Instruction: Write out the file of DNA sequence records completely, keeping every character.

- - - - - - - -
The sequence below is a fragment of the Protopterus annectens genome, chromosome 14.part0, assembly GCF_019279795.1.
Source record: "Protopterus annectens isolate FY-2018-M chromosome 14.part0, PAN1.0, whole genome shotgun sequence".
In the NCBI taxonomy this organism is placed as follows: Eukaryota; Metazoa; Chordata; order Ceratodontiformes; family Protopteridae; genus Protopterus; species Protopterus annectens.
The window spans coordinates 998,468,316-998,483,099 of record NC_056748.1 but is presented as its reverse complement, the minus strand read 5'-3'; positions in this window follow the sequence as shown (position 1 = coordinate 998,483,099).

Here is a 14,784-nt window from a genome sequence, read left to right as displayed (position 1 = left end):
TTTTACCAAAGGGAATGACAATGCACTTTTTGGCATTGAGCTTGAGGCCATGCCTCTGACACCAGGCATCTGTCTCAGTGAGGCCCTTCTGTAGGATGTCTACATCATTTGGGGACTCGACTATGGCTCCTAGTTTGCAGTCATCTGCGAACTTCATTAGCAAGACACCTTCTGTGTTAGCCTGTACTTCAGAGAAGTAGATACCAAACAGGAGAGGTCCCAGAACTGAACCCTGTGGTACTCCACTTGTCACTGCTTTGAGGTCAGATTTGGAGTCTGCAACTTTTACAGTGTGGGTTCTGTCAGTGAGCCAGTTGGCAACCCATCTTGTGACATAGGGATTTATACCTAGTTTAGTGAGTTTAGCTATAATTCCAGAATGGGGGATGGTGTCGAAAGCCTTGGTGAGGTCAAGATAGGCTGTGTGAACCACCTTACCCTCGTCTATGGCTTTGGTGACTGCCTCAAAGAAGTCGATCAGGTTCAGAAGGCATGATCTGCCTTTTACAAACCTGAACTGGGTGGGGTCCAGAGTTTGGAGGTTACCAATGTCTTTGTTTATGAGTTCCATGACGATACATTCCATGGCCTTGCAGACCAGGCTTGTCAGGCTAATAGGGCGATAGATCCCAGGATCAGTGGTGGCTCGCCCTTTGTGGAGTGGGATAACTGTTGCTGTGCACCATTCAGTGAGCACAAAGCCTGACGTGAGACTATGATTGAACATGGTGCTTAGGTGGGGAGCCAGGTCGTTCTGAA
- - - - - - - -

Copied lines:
The sequence below is a fragment of the Protopterus annectens genome, chromosome 14.part0, assembly GCF_019279795.1.
Source record: "Protopterus annectens isolate FY-2018-M chromosome 14.part0, PAN1.0, whole genome shotgun sequence".
In the NCBI taxonomy this organism is placed as follows: Eukaryota; Metazoa; Chordata; order Ceratodontiformes; family Protopteridae; genus Protopterus; species Protopterus annectens.
The window spans coordinates 998,468,316-998,483,099 of record NC_056748.1 but is presented as its reverse complement, the minus strand read 5'-3'; positions in this window follow the sequence as shown (position 1 = coordinate 998,483,099).

Here is a 14,784-nt window from a genome sequence, read left to right as displayed (position 1 = left end):
TTTTACCAAAGGGAATGACAATGCACTTTTTGGCATTGAGCTTGAGGCCATGCCTCTGACACCAGGCATCTGTCTCAGTGAGGCCCTTCTGTAGGATGTCTACATCATTTGGGGACTCGACTATGGCTCCTAGTTTGCAGTCATCTGCGAACTTCATTAGCAAGACACCTTCTGTGTTAGCCTGTACTTCAGAGAAGTAGATACCAAACAGGAGAGGTCCCAGAACTGAACCCTGTGGTACTCCACTTGTCACTGCTTTGAGGTCAGATTTGGAGTCTGCAACTTTTACAGTGTGGGTTCTGTCAGTGAGCCAGTTGGCAACCCATCTTGTGACATAGGGATTTATACCTAGTTTAGTGAGTTTAGCTATAATTCCAGAATGGGGGATGGTGTCGAAAGCCTTGGTGAGGTCAAGATAGGCTGTGTGAACCACCTTACCCTCGTCTATGGCTTTGGTGACTGCCTCAAAGAAGTCGATCAGGTTCAGAAGGCATGATCTGCCTTTTACAAACCTGAACTGGGTGGGGTCCAGAGTTTGGAGGTTACCAATGTCTTTGTTTATGAGTTCCATGACGATACATTCCATGGCCTTGCAGACCAGGCTTGTCAGGCTAATAGGGCGATAGATCCCAGGATCAGTGGTGGCTCGCCCTTTGTGGAGTGGGATAACTGTTGCTGTGCACCATTCAGTGAGCACAAAGCCTGACGTGAGACTATGATTGAACATGGTGCTTAGGTGGGGAGCCAGGTCGTTCTGAA